Most persons stayed up to midway a fiery closing by a yellow jacket-clad Sizzla, in which he interspersed song with strident speech and the crowd punctuated both with cheers and vuvuzela toots. There had been a similar, though less tumultuous, response nearly 12 hours before for Dalton Harris' Pauper, the singer telling the then already large audience that he has 10 subjects and intends to do law.
In between the two, there was appreciation for performances as diverse as No Lazy Body singer Echo Minott's surprise inclusion of Lionel Richie's Hello (done in much rawer tones than the ultra-romantic original, but taking the house down), and Dr Michael Abrahams' poem requesting more Heroes at close to 4 a.m., as well as Queen Ifrica doing vocals on a jazz rhythm.
However, even the remarkably gentle Salute audience's patience was worn to the point of fraying by Leroy 'Don' Smart's treatment of the band. Striding on to the stage with swagger, Smart declared himself the don musically, quickly pointing out that he had not rehearsed with the band but he had been assured they knew his tracks. It was soon downhill from there, at one point the band taking a long time to play when instructed by Smart.
Still, even with Smart's haranguing, which he couched in purported sympathy with the musicians and encouragement for the crowd to go easy on them, when singer and band did somehow connect on tracks such as What's The Meaning Of Life, the cheers went up. But it was never enough to create anything remotely resembling a momentum and it reached the point of Smart patronising the band by asking them to play the Hypocrite rhythm as they 'must' be able to do that.
Eventually Smart, who said "me a icon, me a legend", after singing Ballistic Affair told the audience, "You see them seven song me sing, hol' on to that 'til we have a better band." That should have been that, except as the MC began to speak, Smart returned to the stage and attempted to speak again. Even the Rebel Salute audience had enough and the boos were loud. Smart wised up instantly and left.
A substandard Sophia Brown got the stand and stare treatment and one of the night's highlights, Inner Circle's tribute to their late lead singer Jacob Miller fell flat up to the point of Chronixx's introduction. After 5:30 a.m. the band plugged away with Chapter a Day, Forward Jah Jah Children and All Night Till Daylight, but it was only when Chronixx was introduced for News Carrying Dread, the recently released Tenement Yard remix, that the crowd was roused to positive response.
Those moments apart, the night was a repeat to various degrees of a cycle of song and cheer, as even for what would be lesser known material in another setting, there was sufficient Jamaican popular music knowledge and willingness to listen among the audience to create a critical mass of 'forwards'.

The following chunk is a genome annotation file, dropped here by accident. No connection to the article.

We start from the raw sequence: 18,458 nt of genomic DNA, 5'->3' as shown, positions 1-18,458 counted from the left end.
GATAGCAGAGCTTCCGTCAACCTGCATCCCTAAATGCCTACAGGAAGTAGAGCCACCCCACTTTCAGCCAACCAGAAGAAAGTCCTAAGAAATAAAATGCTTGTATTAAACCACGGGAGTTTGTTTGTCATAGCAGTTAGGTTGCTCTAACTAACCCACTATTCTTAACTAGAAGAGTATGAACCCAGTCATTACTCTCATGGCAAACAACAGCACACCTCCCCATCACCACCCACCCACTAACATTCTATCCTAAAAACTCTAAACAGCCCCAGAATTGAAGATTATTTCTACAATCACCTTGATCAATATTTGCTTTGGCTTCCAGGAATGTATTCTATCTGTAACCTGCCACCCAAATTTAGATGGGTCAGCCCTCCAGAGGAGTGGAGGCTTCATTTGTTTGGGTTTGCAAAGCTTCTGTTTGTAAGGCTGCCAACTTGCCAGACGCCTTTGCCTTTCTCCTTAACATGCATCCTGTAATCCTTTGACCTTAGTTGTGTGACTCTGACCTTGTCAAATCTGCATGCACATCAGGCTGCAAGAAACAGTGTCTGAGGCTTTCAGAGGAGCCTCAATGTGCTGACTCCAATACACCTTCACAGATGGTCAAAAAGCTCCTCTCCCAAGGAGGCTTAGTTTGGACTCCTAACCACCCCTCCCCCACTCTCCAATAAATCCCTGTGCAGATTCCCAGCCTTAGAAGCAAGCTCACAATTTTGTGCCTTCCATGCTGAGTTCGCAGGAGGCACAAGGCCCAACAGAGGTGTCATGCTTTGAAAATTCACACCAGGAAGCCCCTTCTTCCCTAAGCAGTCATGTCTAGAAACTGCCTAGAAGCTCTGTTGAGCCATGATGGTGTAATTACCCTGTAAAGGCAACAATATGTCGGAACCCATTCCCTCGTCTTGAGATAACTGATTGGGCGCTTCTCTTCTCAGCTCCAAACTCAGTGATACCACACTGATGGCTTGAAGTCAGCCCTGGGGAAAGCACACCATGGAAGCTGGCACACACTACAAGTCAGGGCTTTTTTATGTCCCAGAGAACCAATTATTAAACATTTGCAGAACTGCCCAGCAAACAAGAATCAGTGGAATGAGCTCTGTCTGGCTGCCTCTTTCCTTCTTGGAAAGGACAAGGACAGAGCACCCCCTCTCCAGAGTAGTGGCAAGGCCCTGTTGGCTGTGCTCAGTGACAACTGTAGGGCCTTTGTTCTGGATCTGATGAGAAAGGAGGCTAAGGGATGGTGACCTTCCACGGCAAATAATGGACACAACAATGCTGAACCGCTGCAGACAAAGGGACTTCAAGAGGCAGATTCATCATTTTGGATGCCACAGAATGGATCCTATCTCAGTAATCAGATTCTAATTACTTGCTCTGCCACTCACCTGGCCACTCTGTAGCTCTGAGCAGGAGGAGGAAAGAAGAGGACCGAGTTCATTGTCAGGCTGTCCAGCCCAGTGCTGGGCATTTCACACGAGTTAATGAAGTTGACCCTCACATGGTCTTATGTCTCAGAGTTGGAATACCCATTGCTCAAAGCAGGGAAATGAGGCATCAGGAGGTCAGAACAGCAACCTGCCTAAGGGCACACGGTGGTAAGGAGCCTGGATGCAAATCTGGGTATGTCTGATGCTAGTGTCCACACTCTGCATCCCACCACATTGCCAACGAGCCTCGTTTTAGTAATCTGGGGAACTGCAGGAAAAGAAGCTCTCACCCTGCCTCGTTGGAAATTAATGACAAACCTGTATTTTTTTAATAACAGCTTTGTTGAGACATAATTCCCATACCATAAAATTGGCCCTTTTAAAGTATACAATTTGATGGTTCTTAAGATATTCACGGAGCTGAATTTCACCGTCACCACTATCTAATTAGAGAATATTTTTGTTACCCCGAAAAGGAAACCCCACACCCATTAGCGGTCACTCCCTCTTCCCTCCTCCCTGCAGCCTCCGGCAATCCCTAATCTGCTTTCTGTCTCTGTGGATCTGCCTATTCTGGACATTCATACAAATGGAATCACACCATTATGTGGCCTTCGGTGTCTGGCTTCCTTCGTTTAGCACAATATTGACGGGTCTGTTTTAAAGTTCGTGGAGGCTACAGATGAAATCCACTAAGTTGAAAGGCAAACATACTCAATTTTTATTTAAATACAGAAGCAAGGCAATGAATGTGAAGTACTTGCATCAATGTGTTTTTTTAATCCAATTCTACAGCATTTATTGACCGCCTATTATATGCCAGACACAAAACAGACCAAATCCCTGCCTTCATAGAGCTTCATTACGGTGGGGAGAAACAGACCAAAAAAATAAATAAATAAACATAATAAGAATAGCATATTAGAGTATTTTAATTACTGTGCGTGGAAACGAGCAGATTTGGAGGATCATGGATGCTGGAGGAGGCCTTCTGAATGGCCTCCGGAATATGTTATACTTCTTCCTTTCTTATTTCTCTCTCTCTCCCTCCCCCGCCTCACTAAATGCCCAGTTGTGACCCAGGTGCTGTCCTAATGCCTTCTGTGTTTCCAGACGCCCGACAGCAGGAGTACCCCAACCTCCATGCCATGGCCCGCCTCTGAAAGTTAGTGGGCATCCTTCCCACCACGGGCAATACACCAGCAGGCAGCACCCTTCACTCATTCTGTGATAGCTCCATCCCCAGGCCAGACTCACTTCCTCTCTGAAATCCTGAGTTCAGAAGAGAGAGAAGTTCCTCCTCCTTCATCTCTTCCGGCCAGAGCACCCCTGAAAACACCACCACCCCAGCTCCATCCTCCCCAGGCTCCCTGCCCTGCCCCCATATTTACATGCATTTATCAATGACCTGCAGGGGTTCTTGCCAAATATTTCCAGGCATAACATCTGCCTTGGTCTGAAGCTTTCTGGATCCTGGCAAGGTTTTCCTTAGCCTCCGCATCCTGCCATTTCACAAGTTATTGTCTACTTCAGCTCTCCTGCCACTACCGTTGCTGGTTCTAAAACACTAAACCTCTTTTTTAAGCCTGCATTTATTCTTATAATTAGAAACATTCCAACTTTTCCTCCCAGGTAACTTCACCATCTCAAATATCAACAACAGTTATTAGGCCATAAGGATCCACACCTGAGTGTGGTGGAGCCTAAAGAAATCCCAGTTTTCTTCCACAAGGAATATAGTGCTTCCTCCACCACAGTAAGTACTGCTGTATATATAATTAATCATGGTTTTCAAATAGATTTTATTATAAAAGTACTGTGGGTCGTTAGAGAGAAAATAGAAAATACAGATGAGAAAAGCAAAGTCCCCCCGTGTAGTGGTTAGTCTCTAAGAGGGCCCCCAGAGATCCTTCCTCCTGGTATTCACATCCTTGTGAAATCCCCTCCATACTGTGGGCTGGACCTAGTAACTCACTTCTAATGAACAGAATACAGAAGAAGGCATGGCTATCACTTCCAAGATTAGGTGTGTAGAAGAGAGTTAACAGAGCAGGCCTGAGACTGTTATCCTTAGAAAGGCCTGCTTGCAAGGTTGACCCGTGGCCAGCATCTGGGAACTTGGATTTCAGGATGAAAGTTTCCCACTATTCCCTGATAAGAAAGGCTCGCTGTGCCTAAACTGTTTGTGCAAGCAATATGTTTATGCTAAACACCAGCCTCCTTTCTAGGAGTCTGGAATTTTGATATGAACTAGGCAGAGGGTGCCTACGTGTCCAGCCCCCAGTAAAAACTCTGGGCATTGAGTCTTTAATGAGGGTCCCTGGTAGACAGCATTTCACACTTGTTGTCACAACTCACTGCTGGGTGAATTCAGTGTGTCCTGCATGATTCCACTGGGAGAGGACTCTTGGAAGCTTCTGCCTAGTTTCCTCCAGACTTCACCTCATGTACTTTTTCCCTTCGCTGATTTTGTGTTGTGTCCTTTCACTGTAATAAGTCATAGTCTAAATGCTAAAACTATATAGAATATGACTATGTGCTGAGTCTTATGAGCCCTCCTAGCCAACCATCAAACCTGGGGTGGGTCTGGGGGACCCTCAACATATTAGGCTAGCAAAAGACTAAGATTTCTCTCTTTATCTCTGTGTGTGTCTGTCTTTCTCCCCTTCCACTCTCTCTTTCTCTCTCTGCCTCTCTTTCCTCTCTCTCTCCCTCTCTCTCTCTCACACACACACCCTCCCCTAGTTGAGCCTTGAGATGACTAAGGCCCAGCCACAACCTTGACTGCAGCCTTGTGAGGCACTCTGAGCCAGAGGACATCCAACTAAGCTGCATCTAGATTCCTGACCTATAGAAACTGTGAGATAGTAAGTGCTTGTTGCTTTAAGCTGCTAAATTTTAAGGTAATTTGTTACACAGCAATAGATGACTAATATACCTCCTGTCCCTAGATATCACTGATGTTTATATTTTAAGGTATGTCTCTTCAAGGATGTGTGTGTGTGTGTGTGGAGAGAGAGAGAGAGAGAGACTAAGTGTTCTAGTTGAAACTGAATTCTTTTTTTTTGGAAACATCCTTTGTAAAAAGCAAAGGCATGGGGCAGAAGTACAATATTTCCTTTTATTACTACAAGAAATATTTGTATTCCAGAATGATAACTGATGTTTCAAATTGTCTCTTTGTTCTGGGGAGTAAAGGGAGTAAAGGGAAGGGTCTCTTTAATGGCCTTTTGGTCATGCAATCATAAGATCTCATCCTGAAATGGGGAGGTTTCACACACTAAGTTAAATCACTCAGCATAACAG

Abatau relied on extended lyrics, and Prodi used God and Jah interchangeably, in addition to Jesus repeatedly, saying at one point, "People a talk all kind a things bout me, but make me represent for myself", going on to outline his personal traits in song.
Shuga was an absolute delight, paying sterling tribute to the ladies of the I-Threes with their individual songs, beginning with Black Woman (Judy Mowatt),with the bulk of her performance original material, a declaration of strength ("I am ebony") making an especially good impression.
Exco Levi was in a no-nonsense mood, distancing himself from criminality with "when dem a boas' say dem a hit man/I a make another hit song". He criticised Gage's Throat (as did Fantan Mojah later) and the police who close off dances with "2 o'clock him turn up inna de jeep/While Joe Grin' dung a him yard a tear sheet". There were chuckles when the MC paid respects to the police officers at the event keeping the people safe.
Cornel Campbell's falsetto, Leroy Gibbon's precise enunciation, the Mighty Diamonds' harmony, Fantan Mojah's intensity, Richie Spice's rendition of complete songs, Queen Ifrica's combination of commentary and superbly delivered song from Born Free to Keep It To Yourself, Raging Fyah's chemistry, Freddie McGregor's professional smoothness in an extended early morning set (for which he got a well deserved encore) and Luciano's pacing (he said the great Sly Dunbar advised him not to rush his songs) and Cocoa Tea's exquisite ad libs kept the Rebel Salute happy to varied degrees of expressed enthusiasm.
And then came the closing blaze of Sizzla for almost an hour, in which there was a repeated stance against homosexuality, paedophilia, criminality and corruption along with songs such as Black Woman and Child and Thank You Mama.
Original Story by The Gleaner: http://jamaica-gleaner.com/gleaner/20150119/ent/ent1.html